Good Housekeeping South Africa
Anxiety Insomnia Sleep Disorder Stress Image Credit: Good Housekeeping South Africa
Anxiety Insomnia Sleep Disorder Stress Image Credit: Good Housekeeping South Africa

Stop Worrying, Start Sleeping

The trouble with night-time is that all the problems from daylight hours have a horrible habit of spiralling out of control after dark. But relax – there are proven ways to stop those bedtime visits from the anxiety fairy…

Angela Epstein

It’s been a long, tiring day and you’re feeling shattered. Finally you crawl into bed, physically exhausted and ready for a good night’s sleep … only to find your mind has other ideas. Instead of drifting off into weightless slumber, your brain fires up, your pulse quickens and your head becomes crowded with endless worries you thought had been parked for the day.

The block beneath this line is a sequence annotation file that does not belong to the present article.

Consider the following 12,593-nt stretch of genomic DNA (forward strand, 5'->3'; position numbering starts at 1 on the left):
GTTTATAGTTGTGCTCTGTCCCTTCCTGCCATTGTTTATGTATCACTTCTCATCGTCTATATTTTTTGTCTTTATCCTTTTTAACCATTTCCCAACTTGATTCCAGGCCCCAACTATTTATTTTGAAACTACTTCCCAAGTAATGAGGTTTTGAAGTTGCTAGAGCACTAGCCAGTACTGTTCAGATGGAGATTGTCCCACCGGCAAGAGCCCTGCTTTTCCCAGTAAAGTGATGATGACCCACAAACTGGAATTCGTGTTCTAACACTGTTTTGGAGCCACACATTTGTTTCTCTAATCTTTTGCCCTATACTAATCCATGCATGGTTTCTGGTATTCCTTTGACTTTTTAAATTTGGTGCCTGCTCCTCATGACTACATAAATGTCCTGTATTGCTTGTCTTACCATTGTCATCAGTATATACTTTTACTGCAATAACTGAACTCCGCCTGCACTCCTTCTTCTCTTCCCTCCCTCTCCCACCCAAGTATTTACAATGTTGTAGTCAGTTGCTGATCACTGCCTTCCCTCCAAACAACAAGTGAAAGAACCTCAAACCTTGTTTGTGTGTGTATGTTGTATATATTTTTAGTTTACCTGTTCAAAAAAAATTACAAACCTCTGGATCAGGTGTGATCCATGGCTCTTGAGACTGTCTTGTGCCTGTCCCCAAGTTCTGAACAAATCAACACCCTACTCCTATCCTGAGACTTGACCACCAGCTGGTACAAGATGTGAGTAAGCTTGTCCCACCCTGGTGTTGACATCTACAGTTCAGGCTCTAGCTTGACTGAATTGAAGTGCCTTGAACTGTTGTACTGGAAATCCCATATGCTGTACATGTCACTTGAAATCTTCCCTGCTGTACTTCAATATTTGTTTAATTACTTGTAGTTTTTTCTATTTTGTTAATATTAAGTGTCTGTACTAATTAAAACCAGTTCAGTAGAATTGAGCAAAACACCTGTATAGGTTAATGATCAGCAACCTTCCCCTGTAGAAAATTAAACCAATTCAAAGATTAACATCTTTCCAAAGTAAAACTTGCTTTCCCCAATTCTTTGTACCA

‘About 80% of people say their worries whirlwind out of control at night,’ says Nicky Lidbetter, who heads up an anxiety support group. ‘With stress, we tend to worry about a specific, tangible problem. But with anxiety, we’re less aware of what we’re worrying about, so our reaction becomes the problem and we start feeling anxious about being anxious.’

And even if we do initially drop off, those worries can still crowd in if we wake up during the night. ‘The classic time to wake up seems to be between 2am and 4am,’ adds Dr Nerina Ramlakhan, author of Fast Asleep, Wide Awake (Harper Thorsons). ‘Suddenly your brain starts to become very active and problems that may well be solvable during the day become huge worries at night – made worse by the fact you can’t sort them out there and then.’

Here’s what to do when your body says sleep but your mind’s not listening.

SLEEP BY THE CLOCK

When it comes to sleep,


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